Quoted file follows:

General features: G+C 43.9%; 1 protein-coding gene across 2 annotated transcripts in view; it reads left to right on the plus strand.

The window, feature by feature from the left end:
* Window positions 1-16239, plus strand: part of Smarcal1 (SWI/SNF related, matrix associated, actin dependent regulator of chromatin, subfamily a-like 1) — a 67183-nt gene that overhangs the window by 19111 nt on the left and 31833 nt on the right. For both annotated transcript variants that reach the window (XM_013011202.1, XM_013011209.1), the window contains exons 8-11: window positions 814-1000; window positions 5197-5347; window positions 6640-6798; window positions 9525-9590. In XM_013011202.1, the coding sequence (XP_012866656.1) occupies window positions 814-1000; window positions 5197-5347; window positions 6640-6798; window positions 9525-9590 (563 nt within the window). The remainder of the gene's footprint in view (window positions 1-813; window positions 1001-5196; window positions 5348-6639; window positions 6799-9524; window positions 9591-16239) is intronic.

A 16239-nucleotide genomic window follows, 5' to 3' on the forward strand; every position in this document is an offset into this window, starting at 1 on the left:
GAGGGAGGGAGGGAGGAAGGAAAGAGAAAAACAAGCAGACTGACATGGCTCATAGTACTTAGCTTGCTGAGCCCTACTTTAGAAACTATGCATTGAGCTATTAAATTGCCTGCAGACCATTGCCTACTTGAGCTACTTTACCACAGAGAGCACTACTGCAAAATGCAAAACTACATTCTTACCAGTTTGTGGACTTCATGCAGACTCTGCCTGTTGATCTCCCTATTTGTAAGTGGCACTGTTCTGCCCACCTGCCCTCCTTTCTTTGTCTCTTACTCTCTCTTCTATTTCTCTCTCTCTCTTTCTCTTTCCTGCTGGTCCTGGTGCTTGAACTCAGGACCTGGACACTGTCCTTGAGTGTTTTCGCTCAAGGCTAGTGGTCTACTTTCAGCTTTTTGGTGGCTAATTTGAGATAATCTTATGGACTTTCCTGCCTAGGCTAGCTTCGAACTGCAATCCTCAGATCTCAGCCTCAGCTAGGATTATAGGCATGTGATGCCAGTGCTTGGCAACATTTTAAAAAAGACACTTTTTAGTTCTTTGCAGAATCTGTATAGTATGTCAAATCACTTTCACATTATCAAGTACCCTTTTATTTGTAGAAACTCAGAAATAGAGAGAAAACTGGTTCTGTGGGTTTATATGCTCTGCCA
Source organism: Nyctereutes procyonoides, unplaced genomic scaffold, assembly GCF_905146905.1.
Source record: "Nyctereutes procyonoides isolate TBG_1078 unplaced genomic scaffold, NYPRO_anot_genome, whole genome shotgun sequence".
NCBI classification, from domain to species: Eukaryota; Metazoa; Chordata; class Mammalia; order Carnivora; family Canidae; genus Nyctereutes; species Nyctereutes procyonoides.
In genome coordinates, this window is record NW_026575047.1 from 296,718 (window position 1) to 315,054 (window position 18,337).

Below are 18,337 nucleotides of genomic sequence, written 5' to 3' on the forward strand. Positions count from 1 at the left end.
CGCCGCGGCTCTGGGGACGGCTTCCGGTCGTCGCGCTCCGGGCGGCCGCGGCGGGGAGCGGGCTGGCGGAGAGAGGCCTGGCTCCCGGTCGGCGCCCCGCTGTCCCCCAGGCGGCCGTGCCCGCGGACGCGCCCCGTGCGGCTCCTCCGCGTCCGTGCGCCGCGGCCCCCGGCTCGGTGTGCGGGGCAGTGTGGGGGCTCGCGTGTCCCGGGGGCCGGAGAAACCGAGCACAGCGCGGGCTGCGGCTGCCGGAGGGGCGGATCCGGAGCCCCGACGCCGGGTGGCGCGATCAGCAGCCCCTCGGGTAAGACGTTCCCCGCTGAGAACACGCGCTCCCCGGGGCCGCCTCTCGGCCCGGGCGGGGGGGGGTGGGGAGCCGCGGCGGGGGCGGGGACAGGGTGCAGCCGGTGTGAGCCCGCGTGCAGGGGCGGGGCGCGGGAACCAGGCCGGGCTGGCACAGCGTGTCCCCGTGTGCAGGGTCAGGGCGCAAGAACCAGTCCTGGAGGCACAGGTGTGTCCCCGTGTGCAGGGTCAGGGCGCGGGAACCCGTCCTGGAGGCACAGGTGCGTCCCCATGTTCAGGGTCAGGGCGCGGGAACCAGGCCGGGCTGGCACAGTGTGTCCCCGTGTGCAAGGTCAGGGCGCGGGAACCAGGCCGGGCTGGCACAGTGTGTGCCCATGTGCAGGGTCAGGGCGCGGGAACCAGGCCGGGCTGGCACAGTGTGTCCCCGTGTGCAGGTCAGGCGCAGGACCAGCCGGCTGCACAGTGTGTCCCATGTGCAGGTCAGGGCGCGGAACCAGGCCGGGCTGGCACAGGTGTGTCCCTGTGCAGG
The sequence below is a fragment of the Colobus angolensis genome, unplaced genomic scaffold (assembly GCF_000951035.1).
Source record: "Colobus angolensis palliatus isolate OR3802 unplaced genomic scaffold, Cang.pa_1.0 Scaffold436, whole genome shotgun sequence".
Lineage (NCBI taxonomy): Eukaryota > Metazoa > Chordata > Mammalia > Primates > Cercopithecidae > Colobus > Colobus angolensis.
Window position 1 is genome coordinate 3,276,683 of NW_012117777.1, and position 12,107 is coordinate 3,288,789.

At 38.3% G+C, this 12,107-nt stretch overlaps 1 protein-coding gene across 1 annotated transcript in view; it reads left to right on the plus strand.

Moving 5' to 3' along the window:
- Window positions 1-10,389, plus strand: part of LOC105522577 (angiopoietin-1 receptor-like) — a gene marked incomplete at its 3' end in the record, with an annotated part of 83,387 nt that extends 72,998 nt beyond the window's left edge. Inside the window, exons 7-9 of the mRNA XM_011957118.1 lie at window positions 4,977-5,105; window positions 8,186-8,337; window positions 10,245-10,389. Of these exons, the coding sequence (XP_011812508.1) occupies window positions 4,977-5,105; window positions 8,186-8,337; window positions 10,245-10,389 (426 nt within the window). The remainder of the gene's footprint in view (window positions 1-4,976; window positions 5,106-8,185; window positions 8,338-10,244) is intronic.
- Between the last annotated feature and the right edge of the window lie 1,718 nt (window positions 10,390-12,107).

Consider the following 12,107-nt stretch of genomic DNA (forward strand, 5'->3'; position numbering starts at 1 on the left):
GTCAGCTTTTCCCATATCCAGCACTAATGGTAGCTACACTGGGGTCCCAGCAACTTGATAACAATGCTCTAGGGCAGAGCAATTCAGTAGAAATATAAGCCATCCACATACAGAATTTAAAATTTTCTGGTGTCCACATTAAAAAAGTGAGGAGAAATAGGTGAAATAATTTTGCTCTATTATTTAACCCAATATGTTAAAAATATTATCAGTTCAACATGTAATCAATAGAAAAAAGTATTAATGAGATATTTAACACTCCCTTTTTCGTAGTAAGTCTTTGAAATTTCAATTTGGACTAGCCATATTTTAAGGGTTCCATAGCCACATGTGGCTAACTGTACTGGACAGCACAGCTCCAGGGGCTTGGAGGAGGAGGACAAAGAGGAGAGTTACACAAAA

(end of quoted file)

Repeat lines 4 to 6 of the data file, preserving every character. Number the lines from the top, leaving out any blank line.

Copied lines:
A 16239-nucleotide genomic window follows, 5' to 3' on the forward strand; every position in this document is an offset into this window, starting at 1 on the left:
GAGGGAGGGAGGGAGGAAGGAAAGAGAAAAACAAGCAGACTGACATGGCTCATAGTACTTAGCTTGCTGAGCCCTACTTTAGAAACTATGCATTGAGCTATTAAATTGCCTGCAGACCATTGCCTACTTGAGCTACTTTACCACAGAGAGCACTACTGCAAAATGCAAAACTACATTCTTACCAGTTTGTGGACTTCATGCAGACTCTGCCTGTTGATCTCCCTATTTGTAAGTGGCACTGTTCTGCCCACCTGCCCTCCTTTCTTTGTCTCTTACTCTCTCTTCTATTTCTCTCTCTCTCTTTCTCTTTCCTGCTGGTCCTGGTGCTTGAACTCAGGACCTGGACACTGTCCTTGAGTGTTTTCGCTCAAGGCTAGTGGTCTACTTTCAGCTTTTTGGTGGCTAATTTGAGATAATCTTATGGACTTTCCTGCCTAGGCTAGCTTCGAACTGCAATCCTCAGATCTCAGCCTCAGCTAGGATTATAGGCATGTGATGCCAGTGCTTGGCAACATTTTAAAAAAGACACTTTTTAGTTCTTTGCAGAATCTGTATAGTATGTCAAATCACTTTCACATTATCAAGTACCCTTTTATTTGTAGAAACTCAGAAATAGAGAGAAAACTGGTTCTGTGGGTTTATATGCTCTGCCA
Source organism: Nyctereutes procyonoides, unplaced genomic scaffold, assembly GCF_905146905.1.